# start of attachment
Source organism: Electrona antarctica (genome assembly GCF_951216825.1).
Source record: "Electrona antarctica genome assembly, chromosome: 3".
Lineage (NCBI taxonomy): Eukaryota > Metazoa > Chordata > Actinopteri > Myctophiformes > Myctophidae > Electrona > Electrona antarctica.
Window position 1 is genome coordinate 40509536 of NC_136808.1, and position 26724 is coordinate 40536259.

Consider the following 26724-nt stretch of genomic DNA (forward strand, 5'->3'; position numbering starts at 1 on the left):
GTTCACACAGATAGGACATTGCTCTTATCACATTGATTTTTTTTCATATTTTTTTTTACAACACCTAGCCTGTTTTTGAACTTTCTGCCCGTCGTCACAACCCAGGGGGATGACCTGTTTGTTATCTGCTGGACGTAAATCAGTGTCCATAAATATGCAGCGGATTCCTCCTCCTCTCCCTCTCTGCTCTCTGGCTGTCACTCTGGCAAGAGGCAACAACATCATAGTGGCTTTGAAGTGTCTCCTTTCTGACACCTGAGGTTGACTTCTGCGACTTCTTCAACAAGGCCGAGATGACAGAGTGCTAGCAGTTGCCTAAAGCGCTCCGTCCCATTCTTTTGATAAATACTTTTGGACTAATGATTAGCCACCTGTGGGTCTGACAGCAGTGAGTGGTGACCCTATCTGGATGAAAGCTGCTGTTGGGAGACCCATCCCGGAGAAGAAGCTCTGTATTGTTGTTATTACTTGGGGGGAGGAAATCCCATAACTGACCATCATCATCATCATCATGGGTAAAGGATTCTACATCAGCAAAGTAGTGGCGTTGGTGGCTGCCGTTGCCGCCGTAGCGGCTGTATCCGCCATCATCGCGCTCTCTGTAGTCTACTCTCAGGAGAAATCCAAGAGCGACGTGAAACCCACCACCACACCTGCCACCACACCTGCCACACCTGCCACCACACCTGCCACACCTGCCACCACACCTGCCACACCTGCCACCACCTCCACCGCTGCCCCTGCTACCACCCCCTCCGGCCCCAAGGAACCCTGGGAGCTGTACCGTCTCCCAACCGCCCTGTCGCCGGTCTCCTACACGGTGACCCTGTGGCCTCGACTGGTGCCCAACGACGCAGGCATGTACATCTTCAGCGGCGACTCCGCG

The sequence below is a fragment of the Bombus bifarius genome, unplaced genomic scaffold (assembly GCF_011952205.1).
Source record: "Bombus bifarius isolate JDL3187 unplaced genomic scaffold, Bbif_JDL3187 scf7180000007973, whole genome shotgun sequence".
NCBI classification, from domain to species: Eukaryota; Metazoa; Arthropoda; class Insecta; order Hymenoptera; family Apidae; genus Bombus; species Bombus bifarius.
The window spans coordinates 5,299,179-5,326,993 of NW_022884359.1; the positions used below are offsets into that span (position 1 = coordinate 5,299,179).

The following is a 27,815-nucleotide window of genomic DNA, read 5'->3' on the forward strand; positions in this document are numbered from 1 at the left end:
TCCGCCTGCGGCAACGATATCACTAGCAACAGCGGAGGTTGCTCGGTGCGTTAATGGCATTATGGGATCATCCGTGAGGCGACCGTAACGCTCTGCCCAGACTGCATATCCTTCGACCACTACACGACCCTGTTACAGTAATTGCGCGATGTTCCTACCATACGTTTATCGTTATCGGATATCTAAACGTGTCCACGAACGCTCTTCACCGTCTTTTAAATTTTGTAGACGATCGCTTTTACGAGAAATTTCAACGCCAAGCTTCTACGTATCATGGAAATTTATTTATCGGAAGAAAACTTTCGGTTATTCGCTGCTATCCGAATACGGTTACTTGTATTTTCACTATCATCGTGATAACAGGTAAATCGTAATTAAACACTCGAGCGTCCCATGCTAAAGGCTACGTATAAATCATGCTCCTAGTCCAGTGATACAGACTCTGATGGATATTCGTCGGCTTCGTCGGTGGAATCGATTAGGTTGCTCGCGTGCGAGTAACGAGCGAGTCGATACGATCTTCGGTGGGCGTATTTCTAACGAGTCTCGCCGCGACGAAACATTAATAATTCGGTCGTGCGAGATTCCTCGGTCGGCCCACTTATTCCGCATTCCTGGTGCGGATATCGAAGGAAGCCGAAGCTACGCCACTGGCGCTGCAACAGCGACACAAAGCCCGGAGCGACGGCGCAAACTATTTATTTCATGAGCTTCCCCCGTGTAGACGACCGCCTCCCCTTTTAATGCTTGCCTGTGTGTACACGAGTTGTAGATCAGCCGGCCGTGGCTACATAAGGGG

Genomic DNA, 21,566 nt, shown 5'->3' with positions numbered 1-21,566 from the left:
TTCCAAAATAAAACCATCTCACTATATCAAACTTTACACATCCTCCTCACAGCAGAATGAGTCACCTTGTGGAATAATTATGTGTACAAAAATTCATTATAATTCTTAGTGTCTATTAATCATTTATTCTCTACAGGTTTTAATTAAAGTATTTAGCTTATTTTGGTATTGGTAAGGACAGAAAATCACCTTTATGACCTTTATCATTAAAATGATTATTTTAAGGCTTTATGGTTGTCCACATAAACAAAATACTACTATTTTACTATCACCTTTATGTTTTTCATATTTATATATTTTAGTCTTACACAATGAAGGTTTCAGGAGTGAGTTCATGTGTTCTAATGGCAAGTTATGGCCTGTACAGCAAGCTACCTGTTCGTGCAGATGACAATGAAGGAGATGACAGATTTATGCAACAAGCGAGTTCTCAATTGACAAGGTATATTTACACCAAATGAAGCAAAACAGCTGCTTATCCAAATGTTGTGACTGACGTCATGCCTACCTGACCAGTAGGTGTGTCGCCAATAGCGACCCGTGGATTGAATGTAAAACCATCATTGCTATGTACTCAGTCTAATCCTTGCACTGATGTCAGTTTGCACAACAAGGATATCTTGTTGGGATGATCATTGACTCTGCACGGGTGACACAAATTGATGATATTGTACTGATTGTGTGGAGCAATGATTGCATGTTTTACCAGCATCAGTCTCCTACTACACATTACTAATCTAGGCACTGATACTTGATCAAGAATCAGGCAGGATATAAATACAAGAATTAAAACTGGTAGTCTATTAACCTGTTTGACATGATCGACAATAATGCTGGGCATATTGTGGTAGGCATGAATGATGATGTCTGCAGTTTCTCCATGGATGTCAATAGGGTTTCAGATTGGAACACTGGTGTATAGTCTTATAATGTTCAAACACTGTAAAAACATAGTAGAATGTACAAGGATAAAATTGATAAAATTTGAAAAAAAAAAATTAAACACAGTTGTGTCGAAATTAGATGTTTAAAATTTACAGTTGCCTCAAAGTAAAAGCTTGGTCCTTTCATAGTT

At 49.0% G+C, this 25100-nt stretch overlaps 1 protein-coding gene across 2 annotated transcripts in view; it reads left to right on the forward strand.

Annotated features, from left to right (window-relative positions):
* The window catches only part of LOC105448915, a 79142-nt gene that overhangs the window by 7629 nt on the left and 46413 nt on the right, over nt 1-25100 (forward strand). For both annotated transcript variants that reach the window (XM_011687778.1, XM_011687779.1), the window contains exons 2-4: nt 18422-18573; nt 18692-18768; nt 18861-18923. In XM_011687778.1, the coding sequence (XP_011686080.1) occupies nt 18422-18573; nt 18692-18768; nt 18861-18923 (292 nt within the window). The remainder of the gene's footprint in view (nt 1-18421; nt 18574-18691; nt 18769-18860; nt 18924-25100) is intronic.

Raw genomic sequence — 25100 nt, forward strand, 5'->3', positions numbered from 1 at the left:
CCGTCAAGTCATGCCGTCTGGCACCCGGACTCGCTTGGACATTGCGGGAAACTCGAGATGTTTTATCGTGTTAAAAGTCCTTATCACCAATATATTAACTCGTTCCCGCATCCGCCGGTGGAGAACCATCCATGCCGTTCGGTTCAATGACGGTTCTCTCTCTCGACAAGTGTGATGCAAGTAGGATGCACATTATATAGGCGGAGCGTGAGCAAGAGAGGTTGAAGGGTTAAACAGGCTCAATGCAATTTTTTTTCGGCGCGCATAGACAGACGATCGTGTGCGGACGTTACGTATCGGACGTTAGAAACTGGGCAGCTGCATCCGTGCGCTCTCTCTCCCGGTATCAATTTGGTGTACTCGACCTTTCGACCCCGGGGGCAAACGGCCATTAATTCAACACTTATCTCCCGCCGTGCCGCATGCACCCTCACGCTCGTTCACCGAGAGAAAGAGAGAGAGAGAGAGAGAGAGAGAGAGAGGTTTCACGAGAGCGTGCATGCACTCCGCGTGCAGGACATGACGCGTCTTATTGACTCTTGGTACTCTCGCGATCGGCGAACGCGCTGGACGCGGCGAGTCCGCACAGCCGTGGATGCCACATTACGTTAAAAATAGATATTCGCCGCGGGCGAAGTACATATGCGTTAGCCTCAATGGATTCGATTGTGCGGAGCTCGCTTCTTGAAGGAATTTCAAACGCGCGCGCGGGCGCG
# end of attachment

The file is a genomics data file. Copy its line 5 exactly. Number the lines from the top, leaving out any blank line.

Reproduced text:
Consider the following 26724-nt stretch of genomic DNA (forward strand, 5'->3'; position numbering starts at 1 on the left):